On my recent post about the various types of tennis string available, one of the comments got into talking about vibration dampeners and why Roger Federer doesn't use one.
The reason you'll never see Federer fiddling around with a small piece of rubber every time he pulls a freshly strung racquet out of his bag is because he has an alternative: power pads.
While power pads aren't a like for like replacement for a dampener, they do have a similar effect. In his early days the Swiss did use a dampener alongside power pads but according to Roger, one day he stopped using it and got used to playing without it. Even though the sound without a dampener bugged him at first.
What are Power Pads?
Power pads are small pieces of leather that separate the strings from the plastic outer part of the grommet. As you can see from the picture above on the freshly strung RF97 Autograph racquets they're typically installed in the throat of the racquet on the main strings.
Most players who've only ever known modern graphite frames have absolutely zero clue what these small leather squares are. However, for the older player who grew up using wooden racquets, they can be a familiar sight.
That's because power pads were originally used to protect natural gut strings on wooden racquets. Natural gut strings are a delicate string and can break easily. The wooden racquets of yesteryear didn’t have V-shaped throats like you see today. Instead, they were a solid one-piece construction.
This design meant that the centre main strings, the most important on the racquet, were strung at more acute angles rather than in a straight line up through the middle of the frame.
Take a look at the iconic Dunlop Maxply racquet below, complete with power pads, for an example of what I'm talking about:
The wooden grommets were often sharp and splinter prone which made the likelihood of the natural gut fraying or snapping all too possible.
Thus came the power pad, this small square of leather pulls the string away from the frame to protect it and allow the stringer to thread the string at a straighter, less acute angle.
Which Professional Players use Power Pads?
Power pads are scarcely used on the ATP or WTA Tour these days and the only current players I know of that use them are Roger Federer, Grigor Dimitrov (surprise, surprise) and Juan Martin Del Potro.
The reason they're so rare is that there's not really much need for them. Roger Federer uses them because he's had them in since the 1990s and is used to the feeling they provide. There'd be no advantages to taking them out, so he's chosen to stick with what he knows.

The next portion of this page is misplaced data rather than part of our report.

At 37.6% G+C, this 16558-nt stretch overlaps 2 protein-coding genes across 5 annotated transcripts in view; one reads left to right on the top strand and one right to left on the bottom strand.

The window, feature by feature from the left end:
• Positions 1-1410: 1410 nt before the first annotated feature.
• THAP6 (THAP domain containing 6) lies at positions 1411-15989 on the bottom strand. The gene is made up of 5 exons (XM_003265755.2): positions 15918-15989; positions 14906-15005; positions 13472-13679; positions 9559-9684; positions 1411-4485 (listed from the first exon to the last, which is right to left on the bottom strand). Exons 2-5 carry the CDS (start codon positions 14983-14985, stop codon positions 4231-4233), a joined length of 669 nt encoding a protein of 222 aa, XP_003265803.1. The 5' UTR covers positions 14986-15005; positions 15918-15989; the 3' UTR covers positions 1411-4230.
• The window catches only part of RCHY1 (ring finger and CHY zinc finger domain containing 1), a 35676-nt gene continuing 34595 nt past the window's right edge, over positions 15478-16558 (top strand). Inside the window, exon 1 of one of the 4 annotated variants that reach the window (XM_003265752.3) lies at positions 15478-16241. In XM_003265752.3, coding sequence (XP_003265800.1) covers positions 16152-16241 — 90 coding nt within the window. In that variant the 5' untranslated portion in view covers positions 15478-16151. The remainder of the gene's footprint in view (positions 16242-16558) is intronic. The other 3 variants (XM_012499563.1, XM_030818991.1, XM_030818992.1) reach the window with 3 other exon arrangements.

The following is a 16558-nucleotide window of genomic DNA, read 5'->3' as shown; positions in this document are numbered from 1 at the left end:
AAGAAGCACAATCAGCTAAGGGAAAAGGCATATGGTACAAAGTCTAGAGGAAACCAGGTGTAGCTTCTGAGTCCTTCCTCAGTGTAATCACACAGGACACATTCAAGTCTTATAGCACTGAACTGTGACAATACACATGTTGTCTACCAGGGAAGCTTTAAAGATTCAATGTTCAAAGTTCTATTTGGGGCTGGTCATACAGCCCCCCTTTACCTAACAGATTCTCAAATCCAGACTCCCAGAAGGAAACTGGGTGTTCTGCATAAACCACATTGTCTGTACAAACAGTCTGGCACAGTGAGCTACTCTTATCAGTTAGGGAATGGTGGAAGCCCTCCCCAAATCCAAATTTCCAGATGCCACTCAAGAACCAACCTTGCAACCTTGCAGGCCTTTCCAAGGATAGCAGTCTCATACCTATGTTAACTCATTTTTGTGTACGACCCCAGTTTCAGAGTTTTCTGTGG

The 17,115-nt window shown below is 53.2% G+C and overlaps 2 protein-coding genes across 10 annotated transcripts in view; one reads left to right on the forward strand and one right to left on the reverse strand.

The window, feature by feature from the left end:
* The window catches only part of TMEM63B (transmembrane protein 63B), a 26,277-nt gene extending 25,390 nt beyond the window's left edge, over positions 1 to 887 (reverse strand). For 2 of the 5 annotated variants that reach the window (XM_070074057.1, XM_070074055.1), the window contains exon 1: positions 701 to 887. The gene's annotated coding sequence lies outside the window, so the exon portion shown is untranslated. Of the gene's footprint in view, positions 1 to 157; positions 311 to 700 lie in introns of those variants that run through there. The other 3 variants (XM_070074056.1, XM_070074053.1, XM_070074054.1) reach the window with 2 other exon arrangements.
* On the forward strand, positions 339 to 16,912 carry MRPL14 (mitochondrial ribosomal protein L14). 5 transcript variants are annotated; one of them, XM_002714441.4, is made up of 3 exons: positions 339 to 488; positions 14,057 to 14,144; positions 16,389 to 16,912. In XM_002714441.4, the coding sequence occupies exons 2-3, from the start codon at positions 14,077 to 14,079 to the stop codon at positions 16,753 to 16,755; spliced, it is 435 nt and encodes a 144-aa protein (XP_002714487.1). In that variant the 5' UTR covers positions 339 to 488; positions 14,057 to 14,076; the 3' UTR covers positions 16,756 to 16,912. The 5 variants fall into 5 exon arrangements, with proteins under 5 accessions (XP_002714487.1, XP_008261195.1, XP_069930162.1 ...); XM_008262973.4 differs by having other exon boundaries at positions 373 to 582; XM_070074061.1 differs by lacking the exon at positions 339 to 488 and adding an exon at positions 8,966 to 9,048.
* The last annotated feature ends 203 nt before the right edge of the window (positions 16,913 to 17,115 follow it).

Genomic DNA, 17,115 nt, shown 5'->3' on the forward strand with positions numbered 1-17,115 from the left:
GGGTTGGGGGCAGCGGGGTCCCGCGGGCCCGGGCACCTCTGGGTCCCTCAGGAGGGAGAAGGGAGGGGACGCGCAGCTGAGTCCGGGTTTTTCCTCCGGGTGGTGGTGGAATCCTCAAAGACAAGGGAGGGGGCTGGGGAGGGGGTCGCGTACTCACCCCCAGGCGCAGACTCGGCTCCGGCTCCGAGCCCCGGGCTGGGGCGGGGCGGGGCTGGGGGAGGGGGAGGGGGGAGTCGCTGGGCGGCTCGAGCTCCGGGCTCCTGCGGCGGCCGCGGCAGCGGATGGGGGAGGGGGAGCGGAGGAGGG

Previous users of power pads in non-wooden racquets include Pete Sampras, Mark Philippoussis, Marat Safin, Tommy Haas, Cedric Pioline, Gabriela Sabatini and Mary Pierce.
If you know of other players using them or who did use them, drop me a comment below so I can them to the list.
Do Power Pads have any other impact on a tennis racquets performance?
For the modern player who takes to the court with around 8 racquets in their bag, preservation of the natural gut string isn't really a concern. So whilst power pads still do help increase the longevity of the gut, their modern-day usage is to alter the feel of the string bed.
By wedging a piece of leather between the string and the grommet, the pad dampens the string bed by reducing vibration upon impact, This removes the need for a silicone vibration dampener to attach to between the strings.
While the dampening feel is widely acknowledged, the other change that some people believe is that power pads increase the sweet spot of the frame because the pads elongate the main strings.
I'm not sure if I buy that myself and having used power pads I've never felt any sort of difference. I've never liked the term sweet spot anyway as to me the spot is the same size on all racquets – it's when the ball hits the spot where there's zero twisting of the frame and is essentially just an imaginary dot on the racquet where two lines cross.
Where can I buy power pads for my tennis racquet?
Power pads can be bought online (although not many places stock them) so if you fancy giving them a whirl it won't break the bank. Some are pre-cut, other retailers will sell you a leather strip to cut your own.
You can also make your own as there's no secret sauce used in their manufacturing. All you need is an old piece of leather like a belt or even a leather grip for a racquet. Cut it up into squares (or slight rectangles) and you have your own power pads. Dimensions should be approx 0.7cm x 1cm with a thickness of 0.3 to 0.5cm approx.
If you buy into the theory power pads increase power, then the thicker the pad, the more elongated the string will be resulting in extra power. Based on that, the next time I restring I'm going to use two pads for each string and see if I can feel any difference.
To install them, simply position the pads between the grommet holes in the throat wrap the string around the pad, and pull to tension. They are extremely easy to fit, just try to make sure that you have the string aligned in the centre of the pad.
Should you use power pads?
Yes, why not? If you use a dampener (or even if you don't), there's hardly any cost involved so you may as well give them a go. Compared to a dampener that can fly out during play and take 5 minutes to find, power pads don't have that problem.
You might not like the dampened feeling or you might wonder how you lived without them. I personally like the dampened feeling as it gives more comfort, especially on a stiffer string bed.
Have you used power pads? Let me know your thoughts in the comments if you have.